Jan 09, 2012
What model best fits heliospheric behavior?
“How now, wit! Whither wander you?”
— William Shakespeare: As You Like it, Act 1, Scene 2
Space, it is said, is a vacuum. Since the best pumped vacuum on Earth reaches a 0.1 millimeter spacing between individual atoms, while, in comparison there is about one atom per cubic centimeter between stars, the label is not far off the mark
The Interstellar Medium (ISM), through which all stars move, consists of gas and dust composed of hydrogen and helium, with one-tenth of a micron dust grains. One micron equals one-millionth of a meter, so the dust is smaller than the wavelength of blue light (0.450 microns).
The ISM contains ionized particles, as well as neutral molecules. It is those electrons and positive ions that are critical to understanding the behavior of the ISM and how stars interact with it. Even though the ISM is extremely diffuse, since charge separation takes place in different regions weak electric fields can develop. Electric fields, no matter how weak, initiate electric currents.
According to a recent press release, astronomers using the Wide-field Infrared Survey Explorer (WISE) have located a star whose “…powerful winds push gas and dust out of its way and into what is called a bow shock.”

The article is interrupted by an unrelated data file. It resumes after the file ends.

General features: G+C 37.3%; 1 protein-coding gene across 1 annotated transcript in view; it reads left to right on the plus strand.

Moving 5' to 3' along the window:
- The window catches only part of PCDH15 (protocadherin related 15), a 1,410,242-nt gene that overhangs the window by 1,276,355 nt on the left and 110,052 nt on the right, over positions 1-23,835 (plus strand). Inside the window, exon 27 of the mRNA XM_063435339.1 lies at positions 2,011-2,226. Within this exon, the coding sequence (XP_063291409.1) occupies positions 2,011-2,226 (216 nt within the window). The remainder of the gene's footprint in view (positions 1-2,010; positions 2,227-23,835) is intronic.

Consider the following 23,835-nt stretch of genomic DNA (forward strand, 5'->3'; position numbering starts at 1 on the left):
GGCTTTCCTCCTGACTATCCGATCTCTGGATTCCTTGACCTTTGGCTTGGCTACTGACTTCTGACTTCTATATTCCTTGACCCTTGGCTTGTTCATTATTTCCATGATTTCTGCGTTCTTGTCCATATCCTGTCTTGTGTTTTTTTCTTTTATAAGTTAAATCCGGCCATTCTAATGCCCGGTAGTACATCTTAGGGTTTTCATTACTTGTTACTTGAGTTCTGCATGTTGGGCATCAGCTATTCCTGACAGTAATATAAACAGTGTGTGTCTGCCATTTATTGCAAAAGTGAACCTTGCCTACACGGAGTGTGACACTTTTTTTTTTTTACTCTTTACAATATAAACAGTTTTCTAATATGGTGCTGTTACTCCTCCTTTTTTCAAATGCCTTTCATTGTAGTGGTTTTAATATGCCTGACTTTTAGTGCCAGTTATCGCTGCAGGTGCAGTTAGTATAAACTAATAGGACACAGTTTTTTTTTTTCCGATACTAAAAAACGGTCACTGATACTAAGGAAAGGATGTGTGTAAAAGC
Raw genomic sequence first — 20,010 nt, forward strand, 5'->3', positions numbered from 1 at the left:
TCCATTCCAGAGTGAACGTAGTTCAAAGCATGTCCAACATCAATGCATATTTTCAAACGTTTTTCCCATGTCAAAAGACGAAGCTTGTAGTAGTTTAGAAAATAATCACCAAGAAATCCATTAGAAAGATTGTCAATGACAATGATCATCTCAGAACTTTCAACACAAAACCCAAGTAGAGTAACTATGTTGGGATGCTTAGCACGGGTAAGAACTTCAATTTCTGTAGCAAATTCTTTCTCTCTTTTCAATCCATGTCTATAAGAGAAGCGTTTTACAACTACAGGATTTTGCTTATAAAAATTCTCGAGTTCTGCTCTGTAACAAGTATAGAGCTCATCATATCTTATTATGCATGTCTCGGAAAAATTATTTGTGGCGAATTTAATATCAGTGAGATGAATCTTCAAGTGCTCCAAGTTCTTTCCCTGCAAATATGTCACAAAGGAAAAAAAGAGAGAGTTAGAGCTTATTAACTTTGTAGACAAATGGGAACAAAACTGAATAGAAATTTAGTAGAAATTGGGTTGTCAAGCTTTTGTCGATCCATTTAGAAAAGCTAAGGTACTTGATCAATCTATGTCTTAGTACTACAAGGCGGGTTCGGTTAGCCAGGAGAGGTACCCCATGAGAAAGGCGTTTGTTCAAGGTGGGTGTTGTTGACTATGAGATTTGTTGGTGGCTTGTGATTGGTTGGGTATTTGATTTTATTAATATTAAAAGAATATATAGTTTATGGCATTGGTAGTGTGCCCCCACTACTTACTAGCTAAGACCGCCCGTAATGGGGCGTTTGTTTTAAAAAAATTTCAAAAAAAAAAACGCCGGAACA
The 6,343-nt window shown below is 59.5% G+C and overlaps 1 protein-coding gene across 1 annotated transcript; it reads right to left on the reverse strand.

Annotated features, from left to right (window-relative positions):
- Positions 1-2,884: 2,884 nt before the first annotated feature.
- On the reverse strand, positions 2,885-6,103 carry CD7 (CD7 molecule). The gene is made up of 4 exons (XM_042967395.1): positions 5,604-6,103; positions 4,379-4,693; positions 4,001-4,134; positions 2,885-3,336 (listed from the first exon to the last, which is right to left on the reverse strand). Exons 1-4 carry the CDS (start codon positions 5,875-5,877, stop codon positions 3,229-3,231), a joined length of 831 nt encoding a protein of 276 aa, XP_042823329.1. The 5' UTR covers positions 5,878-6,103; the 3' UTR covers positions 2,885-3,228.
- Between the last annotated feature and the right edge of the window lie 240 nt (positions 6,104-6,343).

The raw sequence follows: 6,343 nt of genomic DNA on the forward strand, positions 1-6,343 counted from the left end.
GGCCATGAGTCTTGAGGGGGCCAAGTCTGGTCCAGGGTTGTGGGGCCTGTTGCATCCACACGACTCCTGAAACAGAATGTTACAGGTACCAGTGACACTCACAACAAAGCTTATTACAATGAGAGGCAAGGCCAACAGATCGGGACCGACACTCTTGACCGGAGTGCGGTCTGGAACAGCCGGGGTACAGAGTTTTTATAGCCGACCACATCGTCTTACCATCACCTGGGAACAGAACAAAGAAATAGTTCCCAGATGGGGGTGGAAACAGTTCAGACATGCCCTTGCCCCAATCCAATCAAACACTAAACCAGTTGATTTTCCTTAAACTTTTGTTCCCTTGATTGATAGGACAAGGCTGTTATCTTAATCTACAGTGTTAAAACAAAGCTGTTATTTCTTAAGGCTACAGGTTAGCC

It is assumed that the star’s velocity compresses gas and dust in front of it as it flies through space because its “stellar wind” shoves gas and dust out of the way. The so-called “bow shock” heats up the ISM until it glows in the infrared frequencies WISE can see.
However, instead of treating the ISM like an inert medium, the Electric Universe model sees it as a magnetic, electrically charged material that is affected by the plasma sheaths around stars known as magnetospheres. Stellar plasma and the ISM are different plasmas, so they develop Langmuir plasma sheaths, or “double layers,” between them. Stars are where galactic electric discharges are focused, so the double layers form “virtual cathodes.”
Whenever electric discharges take place in plasma, the current flow is compressed inward by induced magnetic fields. This effect is known as a “z-pinch,” and is a foundational principle of Electric Universe theory. The compression can be so intense that plasma is squeezed down into solid particles. Indeed, stars and galaxies are thought to owe their existence to massive electric currents forming cosmic z-pinches in the vast clouds of plasma propelled through the Universe by larger electromagnetic fields.
When Voyager 1 experienced “events unlike any encountered before in the mission’s then 26-year history” as it approached the boundary between our own Sun and the ISM, physicist Wal Thornhill wrote that the spacecraft was penetrating a Langmuir plasma sheath that insulates the solar plasma from that in the ISM.
Since electric currents generate magnetic fields, and magnetic fields strong enough to hold tenuous clouds of gas and dust together have been found in the ISM, then electric currents must be flowing through it in order to create those fields. Magnetic fields cause filamentation of space plasma. The filamentary nature of the “bow shock” around Zeta Ophiuchi points to electric currents and not kinetics as the more likely explanation for its appearance.
Hat tip to Jason Brown